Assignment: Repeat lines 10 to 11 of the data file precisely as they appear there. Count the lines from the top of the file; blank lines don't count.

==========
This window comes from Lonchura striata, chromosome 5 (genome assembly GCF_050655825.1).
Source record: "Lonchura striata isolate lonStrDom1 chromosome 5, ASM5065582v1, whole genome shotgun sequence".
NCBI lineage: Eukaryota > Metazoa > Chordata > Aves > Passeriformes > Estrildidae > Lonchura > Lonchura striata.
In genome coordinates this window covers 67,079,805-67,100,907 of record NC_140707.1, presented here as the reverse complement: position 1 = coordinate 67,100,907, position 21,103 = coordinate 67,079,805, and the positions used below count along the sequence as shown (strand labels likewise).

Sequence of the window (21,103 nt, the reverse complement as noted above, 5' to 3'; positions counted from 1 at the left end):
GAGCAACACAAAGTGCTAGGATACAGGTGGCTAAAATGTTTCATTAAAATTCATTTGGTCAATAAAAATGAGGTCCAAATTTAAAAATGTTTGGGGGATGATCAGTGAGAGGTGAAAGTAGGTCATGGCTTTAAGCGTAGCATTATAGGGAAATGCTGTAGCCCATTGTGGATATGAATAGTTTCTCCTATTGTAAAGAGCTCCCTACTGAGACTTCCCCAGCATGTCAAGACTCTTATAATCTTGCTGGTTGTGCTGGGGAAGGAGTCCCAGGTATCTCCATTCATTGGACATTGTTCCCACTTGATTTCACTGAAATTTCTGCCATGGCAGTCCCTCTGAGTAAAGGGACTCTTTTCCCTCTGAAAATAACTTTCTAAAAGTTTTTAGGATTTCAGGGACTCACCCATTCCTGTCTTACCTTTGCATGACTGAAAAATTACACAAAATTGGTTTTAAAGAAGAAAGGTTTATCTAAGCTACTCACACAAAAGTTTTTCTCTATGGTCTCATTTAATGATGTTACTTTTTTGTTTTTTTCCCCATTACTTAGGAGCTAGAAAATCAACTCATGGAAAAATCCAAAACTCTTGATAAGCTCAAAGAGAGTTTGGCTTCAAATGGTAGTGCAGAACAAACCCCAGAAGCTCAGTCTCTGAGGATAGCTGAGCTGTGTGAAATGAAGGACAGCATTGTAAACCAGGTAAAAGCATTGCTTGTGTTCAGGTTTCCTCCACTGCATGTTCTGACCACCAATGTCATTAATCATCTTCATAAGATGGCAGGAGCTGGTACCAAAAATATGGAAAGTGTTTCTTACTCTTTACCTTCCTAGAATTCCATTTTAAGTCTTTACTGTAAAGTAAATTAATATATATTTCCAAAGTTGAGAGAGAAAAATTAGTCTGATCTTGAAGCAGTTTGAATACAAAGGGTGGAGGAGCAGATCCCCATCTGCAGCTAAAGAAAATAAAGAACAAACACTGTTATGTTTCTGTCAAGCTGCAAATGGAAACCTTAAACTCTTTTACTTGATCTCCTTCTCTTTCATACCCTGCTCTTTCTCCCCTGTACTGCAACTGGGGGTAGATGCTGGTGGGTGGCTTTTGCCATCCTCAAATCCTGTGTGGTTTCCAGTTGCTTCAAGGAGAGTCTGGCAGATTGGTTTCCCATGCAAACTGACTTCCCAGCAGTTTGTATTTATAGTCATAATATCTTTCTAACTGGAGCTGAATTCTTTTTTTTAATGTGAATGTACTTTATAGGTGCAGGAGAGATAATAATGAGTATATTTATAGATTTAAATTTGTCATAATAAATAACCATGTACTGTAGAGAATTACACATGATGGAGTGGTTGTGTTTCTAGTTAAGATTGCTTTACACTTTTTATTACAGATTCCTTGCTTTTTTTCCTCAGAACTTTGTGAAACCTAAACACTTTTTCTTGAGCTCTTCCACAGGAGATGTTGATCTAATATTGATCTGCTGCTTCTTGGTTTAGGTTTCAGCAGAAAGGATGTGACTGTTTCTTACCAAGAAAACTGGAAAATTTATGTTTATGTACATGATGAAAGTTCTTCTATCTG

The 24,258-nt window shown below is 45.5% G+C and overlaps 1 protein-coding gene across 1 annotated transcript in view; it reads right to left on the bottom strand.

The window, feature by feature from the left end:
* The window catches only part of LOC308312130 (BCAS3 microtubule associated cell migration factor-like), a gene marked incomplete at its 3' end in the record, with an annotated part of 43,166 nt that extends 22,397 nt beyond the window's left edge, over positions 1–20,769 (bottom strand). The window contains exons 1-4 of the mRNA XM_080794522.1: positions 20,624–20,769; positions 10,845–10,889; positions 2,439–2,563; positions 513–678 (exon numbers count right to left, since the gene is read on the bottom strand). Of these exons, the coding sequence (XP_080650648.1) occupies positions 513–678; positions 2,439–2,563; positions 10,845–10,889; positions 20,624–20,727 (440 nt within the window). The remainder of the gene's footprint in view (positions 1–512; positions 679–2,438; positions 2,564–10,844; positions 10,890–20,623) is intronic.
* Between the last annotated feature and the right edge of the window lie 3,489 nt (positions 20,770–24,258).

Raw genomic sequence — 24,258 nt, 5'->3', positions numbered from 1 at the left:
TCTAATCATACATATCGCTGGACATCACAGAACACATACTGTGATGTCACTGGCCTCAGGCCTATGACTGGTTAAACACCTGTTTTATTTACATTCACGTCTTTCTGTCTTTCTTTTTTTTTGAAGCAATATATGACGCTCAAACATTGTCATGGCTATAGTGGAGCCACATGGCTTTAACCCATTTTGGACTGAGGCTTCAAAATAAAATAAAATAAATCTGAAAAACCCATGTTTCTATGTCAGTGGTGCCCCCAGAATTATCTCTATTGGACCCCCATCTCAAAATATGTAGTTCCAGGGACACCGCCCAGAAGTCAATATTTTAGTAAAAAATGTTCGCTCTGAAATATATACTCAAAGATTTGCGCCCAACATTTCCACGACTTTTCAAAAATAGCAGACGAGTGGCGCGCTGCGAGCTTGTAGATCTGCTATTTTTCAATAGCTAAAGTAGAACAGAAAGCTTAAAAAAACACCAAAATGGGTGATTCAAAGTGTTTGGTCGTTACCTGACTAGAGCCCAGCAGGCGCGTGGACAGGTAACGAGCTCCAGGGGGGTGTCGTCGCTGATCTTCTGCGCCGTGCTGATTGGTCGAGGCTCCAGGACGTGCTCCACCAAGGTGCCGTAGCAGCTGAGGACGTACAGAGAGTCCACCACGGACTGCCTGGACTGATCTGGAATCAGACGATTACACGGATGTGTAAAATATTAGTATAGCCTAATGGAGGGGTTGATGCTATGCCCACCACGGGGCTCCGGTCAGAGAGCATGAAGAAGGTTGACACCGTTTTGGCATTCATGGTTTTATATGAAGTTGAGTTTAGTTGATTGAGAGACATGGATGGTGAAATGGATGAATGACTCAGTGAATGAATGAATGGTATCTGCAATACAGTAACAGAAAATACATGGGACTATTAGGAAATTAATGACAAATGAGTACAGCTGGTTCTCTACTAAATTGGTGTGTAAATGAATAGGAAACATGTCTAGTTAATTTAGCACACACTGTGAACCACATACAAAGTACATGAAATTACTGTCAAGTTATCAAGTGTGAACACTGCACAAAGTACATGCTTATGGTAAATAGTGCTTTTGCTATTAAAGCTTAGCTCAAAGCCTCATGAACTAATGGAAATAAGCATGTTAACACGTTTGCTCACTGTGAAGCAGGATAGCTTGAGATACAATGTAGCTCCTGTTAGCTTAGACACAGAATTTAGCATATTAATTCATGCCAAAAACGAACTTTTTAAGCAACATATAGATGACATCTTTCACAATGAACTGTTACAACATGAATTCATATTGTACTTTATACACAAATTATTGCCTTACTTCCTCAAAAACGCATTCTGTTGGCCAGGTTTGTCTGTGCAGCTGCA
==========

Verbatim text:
* Between the last annotated feature and the right edge of the window lie 3,489 nt (positions 20,770–24,258).

Raw genomic sequence — 24,258 nt, 5'->3', positions numbered from 1 at the left: